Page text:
After 6 days in Yosemite, we hitched up and moved out. We made the long trek across Nevada after driving all the way through Yosemite from the Wawona Campground. We were entertained for a few minutes with each turn by the names of the different highways we traveled. First we were on the Grand Army of the Republic Highway, we turned on to the Extraterrestrial Highway, and then changed to some other highway. It was a nearly 9 hour drive and I had never been through a state that named every highway. We just use boring numbers.
Along the way, we had to stop at this place boasting ET Fresh Jerky. We wanted to make sure they were not actually making jerky out of Aliens (if they were it might explain some of the abductions and all of the probing). They promised it was made out of beef, so we bought our ice cream and used the “cleanest bathrooms around” (they were pretty clean, alright) before continuing on to Caliente, Nevada.
When we pulled in to Kershaw-Ryan State Park at 5:00, it was 102 degrees and we pretty much had the place to ourselves. One of the very nicest State Park Rangers I have ever met (and it turns out this park is full of them, which I loved!) suggested we go up to the day use area, which is about a mile up the canyon and quite a bit cooler.
They had a lovely wading pool for kids (and adults…felt good to walk around in the cool water)! The rose garden was beautiful, lots of shade, they had a nice play structure geared more towards kids under 6, volleyball and horseshoe courts, and a really nice outdoor grilling station with sinks and a covered place to eat.
The area also had a seep and green grass, and it was like our own private little oasis. We had a nice time just relaxing and letting the kids burn some energy off. There are also hiking trails in the area for days that might be cooler.
We started to get hungry and begrudgingly went back to camp to eat. There we were treated to a terrific storm. We get a lot of rain up here in the Northwest, but seldom see thunder and lightening. It can rattle your nerves sitting in an aluminum trailer in the bottom of a canyon. My husband assured me we were well-grounded – all I know is the cows in the nearby field were none too pleased with the booming and lights flashing all around. We assumed they should be used to it!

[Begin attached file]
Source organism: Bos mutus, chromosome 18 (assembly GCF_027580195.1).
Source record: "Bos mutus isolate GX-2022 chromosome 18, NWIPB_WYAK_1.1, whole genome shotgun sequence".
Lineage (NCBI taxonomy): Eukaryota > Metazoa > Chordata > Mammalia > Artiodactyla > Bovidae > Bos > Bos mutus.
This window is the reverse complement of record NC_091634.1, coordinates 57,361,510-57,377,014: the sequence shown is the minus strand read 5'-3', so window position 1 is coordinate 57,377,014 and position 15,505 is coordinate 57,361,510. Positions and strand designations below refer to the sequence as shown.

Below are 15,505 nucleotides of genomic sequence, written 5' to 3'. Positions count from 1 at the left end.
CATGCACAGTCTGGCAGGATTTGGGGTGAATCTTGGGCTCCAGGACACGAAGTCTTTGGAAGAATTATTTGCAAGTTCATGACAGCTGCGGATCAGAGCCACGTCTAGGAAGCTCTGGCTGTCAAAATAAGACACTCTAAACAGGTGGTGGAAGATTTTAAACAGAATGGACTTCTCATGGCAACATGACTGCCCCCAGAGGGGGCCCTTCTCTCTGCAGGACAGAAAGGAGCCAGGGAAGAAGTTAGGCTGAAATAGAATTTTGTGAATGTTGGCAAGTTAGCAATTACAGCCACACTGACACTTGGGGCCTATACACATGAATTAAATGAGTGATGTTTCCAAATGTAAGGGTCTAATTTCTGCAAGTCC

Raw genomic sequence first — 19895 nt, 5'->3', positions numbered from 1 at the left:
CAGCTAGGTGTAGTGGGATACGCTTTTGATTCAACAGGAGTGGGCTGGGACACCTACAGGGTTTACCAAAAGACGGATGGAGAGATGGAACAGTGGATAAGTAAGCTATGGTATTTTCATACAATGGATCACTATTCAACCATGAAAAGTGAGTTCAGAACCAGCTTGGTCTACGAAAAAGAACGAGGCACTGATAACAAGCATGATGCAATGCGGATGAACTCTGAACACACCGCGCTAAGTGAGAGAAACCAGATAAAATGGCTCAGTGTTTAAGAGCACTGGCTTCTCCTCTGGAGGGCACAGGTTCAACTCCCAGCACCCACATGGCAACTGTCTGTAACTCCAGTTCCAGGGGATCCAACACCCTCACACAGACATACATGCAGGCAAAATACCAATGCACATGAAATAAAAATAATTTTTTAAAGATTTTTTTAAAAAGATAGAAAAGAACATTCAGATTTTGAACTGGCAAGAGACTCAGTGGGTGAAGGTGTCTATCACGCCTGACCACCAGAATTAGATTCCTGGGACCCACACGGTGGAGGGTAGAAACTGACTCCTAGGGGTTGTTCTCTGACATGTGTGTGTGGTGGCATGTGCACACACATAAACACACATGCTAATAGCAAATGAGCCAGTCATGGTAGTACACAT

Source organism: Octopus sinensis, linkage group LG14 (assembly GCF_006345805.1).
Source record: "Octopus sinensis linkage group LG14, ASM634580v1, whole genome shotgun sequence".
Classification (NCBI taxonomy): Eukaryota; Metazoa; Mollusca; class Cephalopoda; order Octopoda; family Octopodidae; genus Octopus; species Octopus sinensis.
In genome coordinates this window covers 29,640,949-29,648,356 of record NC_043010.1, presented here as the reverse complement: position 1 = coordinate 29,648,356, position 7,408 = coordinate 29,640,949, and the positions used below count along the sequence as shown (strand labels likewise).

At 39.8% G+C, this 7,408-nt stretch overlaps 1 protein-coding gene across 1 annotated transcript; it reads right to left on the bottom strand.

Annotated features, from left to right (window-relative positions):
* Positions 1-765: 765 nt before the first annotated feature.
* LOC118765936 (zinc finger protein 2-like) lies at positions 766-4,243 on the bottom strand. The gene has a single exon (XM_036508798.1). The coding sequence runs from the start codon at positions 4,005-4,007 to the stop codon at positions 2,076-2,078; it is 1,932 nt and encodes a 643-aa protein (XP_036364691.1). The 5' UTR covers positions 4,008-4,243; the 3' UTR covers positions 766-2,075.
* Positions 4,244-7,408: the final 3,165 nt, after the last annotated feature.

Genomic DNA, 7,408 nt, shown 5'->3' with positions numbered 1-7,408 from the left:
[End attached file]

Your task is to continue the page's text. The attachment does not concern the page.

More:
The storm treated us to amazing rainbows and one of the most stunning sunsets I have seen.
The campground is well equipped with nice flushies and lovely showers. The showers are coin-op (but very reasonable), so bring some quarters with you. The parking pads are gravel, but level. There are picnic tables with very sturdy covers for shade and a fire ring. There is a little bit of grass, and a small vineyard, but not a lot of privacy, which wasn’t an issue for us since there was one other site occupied at the end of the grounds. The Park is very well looked after and you can tell they care about the place a lot.
A Jr. Ranger program is also available, and due to an anniversary of the State Parks, the kids got some of the nicest Jr. Ranger badges ever.
We were not able to make reservations, but we were told it doesn’t get very busy in the summer due to the heat. Campsites for non-Nevada residents are $17/night. If I remember right, in-state folks pay $15/night.
We would be happy staying here again and were pleasantly surprised with everything the park had to offer. Caliente is 2 miles away for fuel and necessities as well. A great place to stay!